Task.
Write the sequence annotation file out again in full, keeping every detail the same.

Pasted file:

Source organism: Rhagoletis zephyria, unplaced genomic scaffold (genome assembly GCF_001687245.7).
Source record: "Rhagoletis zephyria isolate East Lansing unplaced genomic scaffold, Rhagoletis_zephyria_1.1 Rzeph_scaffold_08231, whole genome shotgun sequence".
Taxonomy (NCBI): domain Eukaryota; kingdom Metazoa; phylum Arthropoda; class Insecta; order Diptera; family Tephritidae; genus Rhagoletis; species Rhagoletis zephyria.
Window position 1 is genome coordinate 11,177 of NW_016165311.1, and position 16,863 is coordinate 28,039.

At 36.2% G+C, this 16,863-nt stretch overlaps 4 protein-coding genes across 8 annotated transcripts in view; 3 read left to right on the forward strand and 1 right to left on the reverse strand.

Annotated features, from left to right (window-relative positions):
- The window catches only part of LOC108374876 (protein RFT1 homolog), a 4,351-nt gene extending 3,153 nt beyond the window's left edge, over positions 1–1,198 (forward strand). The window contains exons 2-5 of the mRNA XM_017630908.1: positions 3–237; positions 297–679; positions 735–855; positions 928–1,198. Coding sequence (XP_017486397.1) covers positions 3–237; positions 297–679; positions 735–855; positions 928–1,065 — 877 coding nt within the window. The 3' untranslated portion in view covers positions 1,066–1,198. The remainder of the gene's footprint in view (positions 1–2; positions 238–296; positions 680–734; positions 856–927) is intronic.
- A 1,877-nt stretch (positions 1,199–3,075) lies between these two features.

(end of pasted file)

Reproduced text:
Source organism: Rhagoletis zephyria, unplaced genomic scaffold (genome assembly GCF_001687245.7).
Source record: "Rhagoletis zephyria isolate East Lansing unplaced genomic scaffold, Rhagoletis_zephyria_1.1 Rzeph_scaffold_08231, whole genome shotgun sequence".
Taxonomy (NCBI): domain Eukaryota; kingdom Metazoa; phylum Arthropoda; class Insecta; order Diptera; family Tephritidae; genus Rhagoletis; species Rhagoletis zephyria.
Window position 1 is genome coordinate 11,177 of NW_016165311.1, and position 16,863 is coordinate 28,039.

At 36.2% G+C, this 16,863-nt stretch overlaps 4 protein-coding genes across 8 annotated transcripts in view; 3 read left to right on the forward strand and 1 right to left on the reverse strand.

Annotated features, from left to right (window-relative positions):
- The window catches only part of LOC108374876 (protein RFT1 homolog), a 4,351-nt gene extending 3,153 nt beyond the window's left edge, over positions 1–1,198 (forward strand). The window contains exons 2-5 of the mRNA XM_017630908.1: positions 3–237; positions 297–679; positions 735–855; positions 928–1,198. Coding sequence (XP_017486397.1) covers positions 3–237; positions 297–679; positions 735–855; positions 928–1,065 — 877 coding nt within the window. The 3' untranslated portion in view covers positions 1,066–1,198. The remainder of the gene's footprint in view (positions 1–2; positions 238–296; positions 680–734; positions 856–927) is intronic.
- A 1,877-nt stretch (positions 1,199–3,075) lies between these two features.